The term “wisdom” refers to more than just a collection of memorable sayings or instructive phrases. The “master workman” through whom the entirety of the “actual” universe was created is wisdom. Wisdom takes pleasure in the inhabited world that the Creator has created as well as in the humans who spread the glory of the Creator across the cosmos. To put it another way, wisdom is being acutely aware of the sheer marvel that the world and the people it contains are gifts from God.

“Wisdom is having a profound awareness of the sheer marvel that God has created in the world and in people,”

I’ve come to refer to the disembodied character of the Web as a set of “digital liturgies.” Just like a church service, the Web is a spiritual habitat that works on our minds and hearts to incline us to think, feel, and believe in certain ways. Carr’s insights about “the intellectual ethic” of the Internet were applied to the biblical teaching of wisdom, and this is how I came to apply Carr’s insights to the biblical teaching of wisdom. Why is clear thinking so difficult to achieve? Because the digital liturgies of diversion and novelty are limiting our capacity to comprehend significant, un-Instagrammable truths, and this is a problem. Why is it that it is so simple to feel more united with personalities we encounter online than with the ones who are actually present in our homes or churches? Because the digital liturgies of tailor-made identities and managed timelines tell us that we should only be able to be what we choose to be, the reason for this is that we should be able to be only what we choose to be. Because we are so engrossed in these technology stories, our natural inclination is to turn the fantasy into a reality.

The Different Routes of Opposition

How can we use our intelligence to fight against this?

To begin, we have the ability to consciously organize our lives in such a way that gives priority to the people, experiences, and things that are grounded in the material world. The practice of morning devotions may appear to be archaic, yet it is a tradition that has been handed down from holy people who have witnessed its transformative effect. In a world full of fleeting things, God has given us words that will last forever to serve as an anchor, to convict us, and to console us.

We also have the option of consciously freeing our relationships from the confines of the digital realm. A phone conversation or lunch date brings us closer together than a direct message or a “Like.” After spending the day in front of a screen, we will feel far more refreshed by reading a good book or engaging in a hands-on pastime than we will by spending hours streaming content or skimming the web. We are put on the path of knowledge when we go outside without the purpose of using the experience to garner later praise on social media. This helps us to remember that the world that God created is much larger than our own minds can comprehend.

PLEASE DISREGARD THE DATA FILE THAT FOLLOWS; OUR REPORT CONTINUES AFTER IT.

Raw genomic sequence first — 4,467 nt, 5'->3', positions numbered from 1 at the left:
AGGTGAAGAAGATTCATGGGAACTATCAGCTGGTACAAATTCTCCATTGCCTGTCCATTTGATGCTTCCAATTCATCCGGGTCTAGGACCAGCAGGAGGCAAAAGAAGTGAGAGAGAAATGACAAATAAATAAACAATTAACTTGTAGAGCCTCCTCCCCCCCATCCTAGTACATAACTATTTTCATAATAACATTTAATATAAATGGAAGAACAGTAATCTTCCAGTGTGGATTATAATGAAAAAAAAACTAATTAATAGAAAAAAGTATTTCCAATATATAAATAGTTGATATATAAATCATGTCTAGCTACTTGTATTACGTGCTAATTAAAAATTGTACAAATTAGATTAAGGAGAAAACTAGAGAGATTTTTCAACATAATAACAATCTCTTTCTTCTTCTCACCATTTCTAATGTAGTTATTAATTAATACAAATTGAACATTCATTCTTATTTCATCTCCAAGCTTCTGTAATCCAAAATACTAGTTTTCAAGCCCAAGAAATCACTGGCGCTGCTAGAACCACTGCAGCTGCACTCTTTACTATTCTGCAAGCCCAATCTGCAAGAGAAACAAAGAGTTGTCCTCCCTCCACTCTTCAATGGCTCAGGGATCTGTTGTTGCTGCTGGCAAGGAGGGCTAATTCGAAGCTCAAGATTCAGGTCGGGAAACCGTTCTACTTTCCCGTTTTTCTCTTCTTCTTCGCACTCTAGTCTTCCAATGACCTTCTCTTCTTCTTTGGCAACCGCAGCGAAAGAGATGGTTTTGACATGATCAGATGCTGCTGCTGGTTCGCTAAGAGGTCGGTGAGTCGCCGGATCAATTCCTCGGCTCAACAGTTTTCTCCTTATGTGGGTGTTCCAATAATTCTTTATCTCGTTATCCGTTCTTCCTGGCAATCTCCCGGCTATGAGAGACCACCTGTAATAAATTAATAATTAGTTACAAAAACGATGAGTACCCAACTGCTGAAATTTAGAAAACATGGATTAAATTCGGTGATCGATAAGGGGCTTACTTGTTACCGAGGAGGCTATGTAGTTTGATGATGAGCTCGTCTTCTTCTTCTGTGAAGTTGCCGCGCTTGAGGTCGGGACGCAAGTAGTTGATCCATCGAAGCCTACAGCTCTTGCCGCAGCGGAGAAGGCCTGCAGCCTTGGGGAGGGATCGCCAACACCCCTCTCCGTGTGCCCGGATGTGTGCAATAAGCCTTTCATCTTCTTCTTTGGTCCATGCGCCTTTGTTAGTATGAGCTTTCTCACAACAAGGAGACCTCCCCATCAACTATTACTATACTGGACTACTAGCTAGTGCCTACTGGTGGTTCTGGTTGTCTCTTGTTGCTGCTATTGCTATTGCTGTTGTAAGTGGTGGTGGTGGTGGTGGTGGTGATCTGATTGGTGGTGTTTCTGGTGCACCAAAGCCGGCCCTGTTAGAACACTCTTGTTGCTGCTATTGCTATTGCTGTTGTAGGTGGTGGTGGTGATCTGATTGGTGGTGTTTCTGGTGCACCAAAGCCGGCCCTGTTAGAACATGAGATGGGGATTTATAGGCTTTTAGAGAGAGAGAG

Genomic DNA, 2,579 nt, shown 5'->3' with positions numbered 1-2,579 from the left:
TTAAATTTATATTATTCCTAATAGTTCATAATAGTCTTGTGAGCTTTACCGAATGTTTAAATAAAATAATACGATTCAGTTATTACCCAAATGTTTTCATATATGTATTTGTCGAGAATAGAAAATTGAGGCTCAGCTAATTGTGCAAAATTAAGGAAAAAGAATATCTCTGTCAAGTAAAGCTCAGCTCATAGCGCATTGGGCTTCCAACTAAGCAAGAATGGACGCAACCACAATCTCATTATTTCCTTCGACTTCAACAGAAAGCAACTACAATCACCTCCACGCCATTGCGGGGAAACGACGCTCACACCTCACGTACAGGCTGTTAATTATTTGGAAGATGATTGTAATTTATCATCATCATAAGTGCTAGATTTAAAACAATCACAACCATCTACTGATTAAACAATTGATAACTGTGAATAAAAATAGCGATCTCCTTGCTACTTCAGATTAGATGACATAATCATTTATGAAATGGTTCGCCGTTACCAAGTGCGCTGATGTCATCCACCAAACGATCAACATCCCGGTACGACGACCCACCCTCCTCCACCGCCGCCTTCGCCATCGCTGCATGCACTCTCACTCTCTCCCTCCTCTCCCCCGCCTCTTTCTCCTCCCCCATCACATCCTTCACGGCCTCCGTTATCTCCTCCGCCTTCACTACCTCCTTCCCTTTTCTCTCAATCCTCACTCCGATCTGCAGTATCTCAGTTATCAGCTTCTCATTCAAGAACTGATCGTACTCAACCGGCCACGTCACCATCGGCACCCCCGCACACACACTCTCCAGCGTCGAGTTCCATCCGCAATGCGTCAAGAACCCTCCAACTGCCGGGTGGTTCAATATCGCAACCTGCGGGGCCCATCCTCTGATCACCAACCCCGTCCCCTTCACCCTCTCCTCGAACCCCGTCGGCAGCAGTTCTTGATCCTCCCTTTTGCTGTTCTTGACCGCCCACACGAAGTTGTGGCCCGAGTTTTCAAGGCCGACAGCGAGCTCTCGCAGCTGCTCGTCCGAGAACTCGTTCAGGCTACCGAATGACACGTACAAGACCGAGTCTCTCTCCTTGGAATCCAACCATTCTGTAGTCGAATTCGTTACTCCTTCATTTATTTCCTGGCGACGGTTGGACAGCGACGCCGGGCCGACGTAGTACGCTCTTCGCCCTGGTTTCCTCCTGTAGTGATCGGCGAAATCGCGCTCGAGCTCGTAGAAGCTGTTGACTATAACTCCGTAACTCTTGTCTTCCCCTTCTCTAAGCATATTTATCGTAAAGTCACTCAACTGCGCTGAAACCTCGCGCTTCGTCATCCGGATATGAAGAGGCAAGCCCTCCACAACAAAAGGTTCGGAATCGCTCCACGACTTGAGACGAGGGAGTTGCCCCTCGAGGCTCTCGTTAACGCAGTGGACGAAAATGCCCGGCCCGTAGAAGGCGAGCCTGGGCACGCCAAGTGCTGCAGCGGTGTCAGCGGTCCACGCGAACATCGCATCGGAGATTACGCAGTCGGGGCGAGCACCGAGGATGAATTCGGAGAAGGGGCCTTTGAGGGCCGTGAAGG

Second, we have the ability to consciously develop the habits of profound thinking and eloquent communication that are harmed by the Internet. Before the most recent news headline or theological controversy drives you to Google in search of quick reads you can use to jump into the fray, you might want to give some thought to spending a few weeks working through a book or meaty essay that will actually enlighten you. This will give you more time to reflect on the material and give you a better understanding of it. Redirect your efforts toward the kind of comprehension that is required by John’s high Christology or Paul’s precise theology, and resist the temptation to seek admiration by being the fastest, brightest, or most sarcastic online critic.

Finally, we may turn our attention to the more tangible steps that can be taken to ensure that the realm of the Internet continues to play a supporting role in the rhythms of our everyday lives. Andy Crouch, author of The Tech-Wise Family, recommends taking regular breaks from technology. These breaks should consist of at least one hour per day, one day per week, and one week per month, during which time you should consciously abstain from engaging in the most immersive and addictive online activities. In his book, “Digital Minimalism,” Cal Newport outlines a more stringent “digital detox” that can help us relearn which technologies genuinely support our ideals and which ones merely keep us hooked. This can help us remember which technologies actually serve our values. Find a strategy that is applicable to the stage of life that you and your family are currently experiencing and that will assist you in leaning more toward the counsel of God than the unreality of the internet.